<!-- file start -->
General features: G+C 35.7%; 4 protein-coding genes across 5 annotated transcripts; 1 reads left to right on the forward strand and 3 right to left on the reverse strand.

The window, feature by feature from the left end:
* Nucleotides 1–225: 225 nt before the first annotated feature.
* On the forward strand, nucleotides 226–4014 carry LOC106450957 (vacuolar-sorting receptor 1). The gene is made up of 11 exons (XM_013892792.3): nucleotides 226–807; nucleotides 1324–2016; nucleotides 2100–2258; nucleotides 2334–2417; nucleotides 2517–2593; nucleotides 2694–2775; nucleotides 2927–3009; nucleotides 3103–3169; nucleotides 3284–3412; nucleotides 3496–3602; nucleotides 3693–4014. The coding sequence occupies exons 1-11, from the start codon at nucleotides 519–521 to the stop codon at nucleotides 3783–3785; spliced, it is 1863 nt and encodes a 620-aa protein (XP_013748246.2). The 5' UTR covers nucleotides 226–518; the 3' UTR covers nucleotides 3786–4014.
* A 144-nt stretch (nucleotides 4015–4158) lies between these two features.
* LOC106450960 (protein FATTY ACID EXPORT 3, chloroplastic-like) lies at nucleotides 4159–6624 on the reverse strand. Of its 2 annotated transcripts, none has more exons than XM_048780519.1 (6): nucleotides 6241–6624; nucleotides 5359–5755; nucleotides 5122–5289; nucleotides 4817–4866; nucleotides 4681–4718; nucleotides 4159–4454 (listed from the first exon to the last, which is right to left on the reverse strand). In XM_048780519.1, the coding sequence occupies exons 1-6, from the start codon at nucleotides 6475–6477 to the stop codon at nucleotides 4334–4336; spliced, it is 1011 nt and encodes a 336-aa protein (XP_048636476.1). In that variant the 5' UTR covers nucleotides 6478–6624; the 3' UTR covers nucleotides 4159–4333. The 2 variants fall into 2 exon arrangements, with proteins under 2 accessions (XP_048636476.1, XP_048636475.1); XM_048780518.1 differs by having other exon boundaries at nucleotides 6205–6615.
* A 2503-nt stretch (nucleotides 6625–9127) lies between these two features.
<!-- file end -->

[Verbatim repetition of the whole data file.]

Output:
General features: G+C 35.7%; 4 protein-coding genes across 5 annotated transcripts; 1 reads left to right on the forward strand and 3 right to left on the reverse strand.

The window, feature by feature from the left end:
* Nucleotides 1–225: 225 nt before the first annotated feature.
* On the forward strand, nucleotides 226–4014 carry LOC106450957 (vacuolar-sorting receptor 1). The gene is made up of 11 exons (XM_013892792.3): nucleotides 226–807; nucleotides 1324–2016; nucleotides 2100–2258; nucleotides 2334–2417; nucleotides 2517–2593; nucleotides 2694–2775; nucleotides 2927–3009; nucleotides 3103–3169; nucleotides 3284–3412; nucleotides 3496–3602; nucleotides 3693–4014. The coding sequence occupies exons 1-11, from the start codon at nucleotides 519–521 to the stop codon at nucleotides 3783–3785; spliced, it is 1863 nt and encodes a 620-aa protein (XP_013748246.2). The 5' UTR covers nucleotides 226–518; the 3' UTR covers nucleotides 3786–4014.
* A 144-nt stretch (nucleotides 4015–4158) lies between these two features.
* LOC106450960 (protein FATTY ACID EXPORT 3, chloroplastic-like) lies at nucleotides 4159–6624 on the reverse strand. Of its 2 annotated transcripts, none has more exons than XM_048780519.1 (6): nucleotides 6241–6624; nucleotides 5359–5755; nucleotides 5122–5289; nucleotides 4817–4866; nucleotides 4681–4718; nucleotides 4159–4454 (listed from the first exon to the last, which is right to left on the reverse strand). In XM_048780519.1, the coding sequence occupies exons 1-6, from the start codon at nucleotides 6475–6477 to the stop codon at nucleotides 4334–4336; spliced, it is 1011 nt and encodes a 336-aa protein (XP_048636476.1). In that variant the 5' UTR covers nucleotides 6478–6624; the 3' UTR covers nucleotides 4159–4333. The 2 variants fall into 2 exon arrangements, with proteins under 2 accessions (XP_048636476.1, XP_048636475.1); XM_048780518.1 differs by having other exon boundaries at nucleotides 6205–6615.
* A 2503-nt stretch (nucleotides 6625–9127) lies between these two features.